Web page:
Goats milk and honey

Goats milk is designed to nourish the skin with its moisturising properties and the honey adds a sweet fragrance.

Lavender and vanilla

lavender is a calming scent however can be overpowering if used in too higher quantities. In soap if you have it in the garden this would be such a good natural fragrance to use.

Tea Tree and Poppy Seed

Tea tree is a natural medicine used to treat conditions such as acne. Therefore in soap this would be a great natural oil to use to apply directly to the skin as an anti-inflammatory With poppy seeds, medicinal oil can be extracted from them.

Argan oil and shea butter

Both of these natural extracts have moisturising properties and help the skin to glow.

Argan oil and honey

Again argan oil has natural moisturising and anti-ageing effects whilst the honey creates a sweet fragrance to balance the nutty smell og the argan oil.

The meaning of ROSE QUARTZ: Healing properties of spiritual crystals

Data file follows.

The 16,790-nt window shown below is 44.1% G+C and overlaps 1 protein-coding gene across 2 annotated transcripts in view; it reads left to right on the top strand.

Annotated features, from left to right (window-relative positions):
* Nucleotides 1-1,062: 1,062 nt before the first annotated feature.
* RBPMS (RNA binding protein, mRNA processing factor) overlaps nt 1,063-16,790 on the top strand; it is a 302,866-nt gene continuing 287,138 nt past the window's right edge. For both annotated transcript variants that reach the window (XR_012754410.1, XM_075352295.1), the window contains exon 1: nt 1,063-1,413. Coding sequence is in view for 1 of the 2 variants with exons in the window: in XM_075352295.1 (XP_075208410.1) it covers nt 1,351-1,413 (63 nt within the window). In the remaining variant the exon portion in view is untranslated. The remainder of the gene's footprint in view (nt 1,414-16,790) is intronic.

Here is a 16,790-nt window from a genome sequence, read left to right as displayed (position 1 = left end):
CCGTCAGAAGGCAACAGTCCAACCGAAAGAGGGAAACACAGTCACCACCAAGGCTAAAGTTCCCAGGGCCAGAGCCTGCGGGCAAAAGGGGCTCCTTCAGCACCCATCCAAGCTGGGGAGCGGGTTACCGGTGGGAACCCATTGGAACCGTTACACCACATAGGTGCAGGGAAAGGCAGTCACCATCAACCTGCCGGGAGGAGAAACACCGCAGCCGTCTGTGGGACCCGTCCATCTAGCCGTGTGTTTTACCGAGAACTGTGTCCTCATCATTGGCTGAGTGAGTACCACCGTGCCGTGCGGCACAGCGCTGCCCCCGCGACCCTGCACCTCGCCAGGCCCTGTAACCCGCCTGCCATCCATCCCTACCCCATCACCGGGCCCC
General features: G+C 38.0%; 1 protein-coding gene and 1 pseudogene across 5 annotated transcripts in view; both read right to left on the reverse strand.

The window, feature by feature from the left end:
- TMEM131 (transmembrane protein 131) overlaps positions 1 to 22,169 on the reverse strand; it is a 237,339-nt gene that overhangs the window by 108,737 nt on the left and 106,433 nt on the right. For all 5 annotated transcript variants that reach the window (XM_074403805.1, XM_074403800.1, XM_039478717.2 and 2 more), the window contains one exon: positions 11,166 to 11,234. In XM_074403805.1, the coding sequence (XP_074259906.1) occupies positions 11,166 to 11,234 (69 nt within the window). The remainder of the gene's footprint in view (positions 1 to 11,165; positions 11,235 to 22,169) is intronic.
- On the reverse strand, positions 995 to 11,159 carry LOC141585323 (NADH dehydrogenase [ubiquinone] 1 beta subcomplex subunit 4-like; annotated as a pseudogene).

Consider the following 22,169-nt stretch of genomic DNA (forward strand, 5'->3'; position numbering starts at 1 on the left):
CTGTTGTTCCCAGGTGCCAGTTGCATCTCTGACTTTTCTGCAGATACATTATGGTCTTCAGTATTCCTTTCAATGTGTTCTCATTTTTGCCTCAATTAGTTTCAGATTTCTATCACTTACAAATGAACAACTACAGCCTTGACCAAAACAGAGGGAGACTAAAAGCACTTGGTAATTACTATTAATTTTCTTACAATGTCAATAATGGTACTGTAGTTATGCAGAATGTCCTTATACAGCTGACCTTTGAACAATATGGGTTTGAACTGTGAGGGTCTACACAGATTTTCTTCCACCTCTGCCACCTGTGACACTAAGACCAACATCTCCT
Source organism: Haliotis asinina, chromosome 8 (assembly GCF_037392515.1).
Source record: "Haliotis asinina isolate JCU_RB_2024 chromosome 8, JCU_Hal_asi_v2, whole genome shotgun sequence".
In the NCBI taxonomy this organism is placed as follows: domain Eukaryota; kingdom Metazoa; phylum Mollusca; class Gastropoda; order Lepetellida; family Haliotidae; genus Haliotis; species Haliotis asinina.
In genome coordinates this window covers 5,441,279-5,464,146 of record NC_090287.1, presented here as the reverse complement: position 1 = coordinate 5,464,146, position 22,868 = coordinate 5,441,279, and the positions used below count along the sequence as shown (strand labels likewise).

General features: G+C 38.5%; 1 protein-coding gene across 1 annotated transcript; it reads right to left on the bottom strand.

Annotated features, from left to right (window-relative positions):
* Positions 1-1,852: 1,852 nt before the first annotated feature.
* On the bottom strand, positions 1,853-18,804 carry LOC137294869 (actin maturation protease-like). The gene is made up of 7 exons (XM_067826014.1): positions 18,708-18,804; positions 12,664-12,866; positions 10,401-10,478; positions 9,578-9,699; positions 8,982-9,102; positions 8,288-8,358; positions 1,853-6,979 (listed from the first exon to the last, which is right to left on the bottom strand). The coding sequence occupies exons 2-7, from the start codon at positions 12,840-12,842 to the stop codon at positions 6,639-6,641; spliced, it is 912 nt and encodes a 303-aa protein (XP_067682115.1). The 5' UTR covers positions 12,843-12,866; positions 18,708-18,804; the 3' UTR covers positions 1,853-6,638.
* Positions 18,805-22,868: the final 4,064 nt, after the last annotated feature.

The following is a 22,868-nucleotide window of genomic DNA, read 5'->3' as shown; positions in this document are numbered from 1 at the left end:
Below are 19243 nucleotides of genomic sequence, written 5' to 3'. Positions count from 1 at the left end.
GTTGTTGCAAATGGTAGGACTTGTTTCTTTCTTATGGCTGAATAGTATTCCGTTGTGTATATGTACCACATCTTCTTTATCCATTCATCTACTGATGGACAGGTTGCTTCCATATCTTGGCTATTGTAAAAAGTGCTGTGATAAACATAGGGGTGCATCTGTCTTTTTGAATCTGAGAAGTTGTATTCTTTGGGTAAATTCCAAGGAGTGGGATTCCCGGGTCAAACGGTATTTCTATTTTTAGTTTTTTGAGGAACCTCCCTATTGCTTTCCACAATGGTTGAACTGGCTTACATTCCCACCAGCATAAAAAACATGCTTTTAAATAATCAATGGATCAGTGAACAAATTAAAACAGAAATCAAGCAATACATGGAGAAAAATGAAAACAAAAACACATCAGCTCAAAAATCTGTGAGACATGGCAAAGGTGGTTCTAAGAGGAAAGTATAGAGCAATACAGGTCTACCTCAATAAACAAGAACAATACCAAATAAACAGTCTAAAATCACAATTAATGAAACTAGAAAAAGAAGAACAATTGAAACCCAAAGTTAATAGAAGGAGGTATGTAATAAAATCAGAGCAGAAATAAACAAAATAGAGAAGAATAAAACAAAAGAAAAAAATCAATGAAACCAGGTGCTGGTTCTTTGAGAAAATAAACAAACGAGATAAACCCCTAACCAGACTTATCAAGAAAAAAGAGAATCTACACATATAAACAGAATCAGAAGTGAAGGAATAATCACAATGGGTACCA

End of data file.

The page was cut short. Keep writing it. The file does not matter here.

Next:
The Meaning of ROSE QUARTZ

Rose quartz is used for love and to create harmony in relationships. Known as the stone of love it supports unconditional love, particularly promoting self-love and deep inner feelings of worth and peace.

In the body

The rose quartz is used to heal the heart, remove toxic emotional blockages and replace them with nothing but peace and love. In a way it creates space for new, positive thoughts to aid the healing process. It is also one of the main stones used to aid depression and empower more feelings of self-love towards that person.

00100dPORTRAIT_00100_BURST20180925145934291_COVER.jpg

How to make Goats milk and Honey soap: Homemade, organic and natural

So today I decided to give this a go and it was so easy and literally all it is, is ‘melt and pour’! I know this is the simplest method but hopefully I can use this to experiment with different fragrances. You can also add vitamins to this but I thought I would keep it easy considering it was my first attempt.

received_347506975879002.jpeg

What You Need

  • Melt and Pour Goats milk soap mix
  • Organic Honey
  • silicone Mould